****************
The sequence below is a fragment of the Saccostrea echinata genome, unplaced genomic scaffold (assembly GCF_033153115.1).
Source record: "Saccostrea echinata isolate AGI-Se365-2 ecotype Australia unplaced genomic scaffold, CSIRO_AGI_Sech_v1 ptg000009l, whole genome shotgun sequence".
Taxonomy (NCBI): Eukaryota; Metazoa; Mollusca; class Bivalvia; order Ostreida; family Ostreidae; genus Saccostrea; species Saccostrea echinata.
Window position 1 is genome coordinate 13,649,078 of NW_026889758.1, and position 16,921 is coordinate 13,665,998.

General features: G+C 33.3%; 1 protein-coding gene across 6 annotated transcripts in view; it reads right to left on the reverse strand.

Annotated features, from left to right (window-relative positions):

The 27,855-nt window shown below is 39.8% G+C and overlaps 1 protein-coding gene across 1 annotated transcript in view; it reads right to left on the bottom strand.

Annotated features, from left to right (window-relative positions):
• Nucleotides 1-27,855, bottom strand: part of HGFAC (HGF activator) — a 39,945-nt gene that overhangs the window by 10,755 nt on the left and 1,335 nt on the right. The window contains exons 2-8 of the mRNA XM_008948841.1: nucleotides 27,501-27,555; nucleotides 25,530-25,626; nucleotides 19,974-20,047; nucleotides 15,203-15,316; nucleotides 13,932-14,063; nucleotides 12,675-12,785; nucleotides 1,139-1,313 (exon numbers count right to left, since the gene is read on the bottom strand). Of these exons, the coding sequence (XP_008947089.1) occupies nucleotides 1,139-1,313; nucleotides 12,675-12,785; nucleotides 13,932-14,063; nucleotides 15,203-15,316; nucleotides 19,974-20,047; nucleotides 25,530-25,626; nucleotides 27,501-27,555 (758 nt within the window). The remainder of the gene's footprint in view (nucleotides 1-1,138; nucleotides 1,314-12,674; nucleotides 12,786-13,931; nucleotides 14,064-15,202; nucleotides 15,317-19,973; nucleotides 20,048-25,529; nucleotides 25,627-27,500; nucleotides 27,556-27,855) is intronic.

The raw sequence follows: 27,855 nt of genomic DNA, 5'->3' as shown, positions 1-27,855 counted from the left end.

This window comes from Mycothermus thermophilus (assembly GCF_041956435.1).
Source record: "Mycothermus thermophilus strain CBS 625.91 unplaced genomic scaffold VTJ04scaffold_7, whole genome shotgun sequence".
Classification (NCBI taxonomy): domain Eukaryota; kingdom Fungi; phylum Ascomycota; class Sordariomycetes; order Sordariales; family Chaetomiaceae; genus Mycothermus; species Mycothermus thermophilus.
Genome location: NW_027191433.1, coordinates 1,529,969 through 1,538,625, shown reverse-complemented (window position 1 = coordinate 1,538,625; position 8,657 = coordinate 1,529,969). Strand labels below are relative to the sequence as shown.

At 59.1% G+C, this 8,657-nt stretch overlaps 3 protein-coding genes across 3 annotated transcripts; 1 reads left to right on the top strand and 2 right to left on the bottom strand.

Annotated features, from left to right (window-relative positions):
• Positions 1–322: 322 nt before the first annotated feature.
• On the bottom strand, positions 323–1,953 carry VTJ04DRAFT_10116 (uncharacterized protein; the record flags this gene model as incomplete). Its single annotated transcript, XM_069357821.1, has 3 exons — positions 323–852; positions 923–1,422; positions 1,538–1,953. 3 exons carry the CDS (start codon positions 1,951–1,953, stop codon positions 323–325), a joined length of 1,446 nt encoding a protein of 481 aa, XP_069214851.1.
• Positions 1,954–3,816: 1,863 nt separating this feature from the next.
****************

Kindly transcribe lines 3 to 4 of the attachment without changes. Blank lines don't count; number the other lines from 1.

Taxonomy (NCBI): Eukaryota; Metazoa; Mollusca; class Bivalvia; order Ostreida; family Ostreidae; genus Saccostrea; species Saccostrea echinata.
Window position 1 is genome coordinate 13,649,078 of NW_026889758.1, and position 16,921 is coordinate 13,665,998.